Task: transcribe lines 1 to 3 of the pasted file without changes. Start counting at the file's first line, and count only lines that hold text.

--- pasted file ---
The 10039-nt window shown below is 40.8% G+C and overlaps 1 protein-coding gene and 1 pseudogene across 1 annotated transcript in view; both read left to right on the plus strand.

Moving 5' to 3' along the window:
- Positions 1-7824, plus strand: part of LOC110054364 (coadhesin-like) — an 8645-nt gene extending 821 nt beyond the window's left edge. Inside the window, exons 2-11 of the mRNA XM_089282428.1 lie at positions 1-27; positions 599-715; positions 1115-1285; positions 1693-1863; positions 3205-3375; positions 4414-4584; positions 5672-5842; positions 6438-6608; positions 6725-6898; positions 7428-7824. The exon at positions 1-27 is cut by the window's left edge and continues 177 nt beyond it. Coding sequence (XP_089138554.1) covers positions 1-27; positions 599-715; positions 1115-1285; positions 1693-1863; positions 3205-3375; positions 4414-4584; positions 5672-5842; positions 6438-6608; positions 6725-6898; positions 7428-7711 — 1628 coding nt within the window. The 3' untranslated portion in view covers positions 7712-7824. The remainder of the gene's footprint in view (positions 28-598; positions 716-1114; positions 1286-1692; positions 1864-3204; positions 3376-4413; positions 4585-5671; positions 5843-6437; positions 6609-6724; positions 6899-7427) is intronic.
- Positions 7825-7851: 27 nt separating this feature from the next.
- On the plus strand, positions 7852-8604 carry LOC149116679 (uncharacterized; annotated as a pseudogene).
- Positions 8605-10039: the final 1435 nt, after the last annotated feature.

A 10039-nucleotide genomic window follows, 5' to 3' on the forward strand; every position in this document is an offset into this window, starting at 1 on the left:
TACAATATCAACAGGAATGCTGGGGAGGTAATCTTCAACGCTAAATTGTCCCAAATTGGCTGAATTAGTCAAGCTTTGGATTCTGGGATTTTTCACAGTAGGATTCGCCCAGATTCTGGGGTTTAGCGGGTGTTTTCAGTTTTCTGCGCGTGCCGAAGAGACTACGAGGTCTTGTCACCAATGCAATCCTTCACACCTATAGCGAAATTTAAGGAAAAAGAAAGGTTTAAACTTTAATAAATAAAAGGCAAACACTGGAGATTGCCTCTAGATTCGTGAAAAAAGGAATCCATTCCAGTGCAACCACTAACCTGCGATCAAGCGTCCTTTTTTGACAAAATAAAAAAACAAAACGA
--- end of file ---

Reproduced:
The 10039-nt window shown below is 40.8% G+C and overlaps 1 protein-coding gene and 1 pseudogene across 1 annotated transcript in view; both read left to right on the plus strand.

Moving 5' to 3' along the window:
- Positions 1-7824, plus strand: part of LOC110054364 (coadhesin-like) — an 8645-nt gene extending 821 nt beyond the window's left edge. Inside the window, exons 2-11 of the mRNA XM_089282428.1 lie at positions 1-27; positions 599-715; positions 1115-1285; positions 1693-1863; positions 3205-3375; positions 4414-4584; positions 5672-5842; positions 6438-6608; positions 6725-6898; positions 7428-7824. The exon at positions 1-27 is cut by the window's left edge and continues 177 nt beyond it. Coding sequence (XP_089138554.1) covers positions 1-27; positions 599-715; positions 1115-1285; positions 1693-1863; positions 3205-3375; positions 4414-4584; positions 5672-5842; positions 6438-6608; positions 6725-6898; positions 7428-7711 — 1628 coding nt within the window. The 3' untranslated portion in view covers positions 7712-7824. The remainder of the gene's footprint in view (positions 28-598; positions 716-1114; positions 1286-1692; positions 1864-3204; positions 3376-4413; positions 4585-5671; positions 5843-6437; positions 6609-6724; positions 6899-7427) is intronic.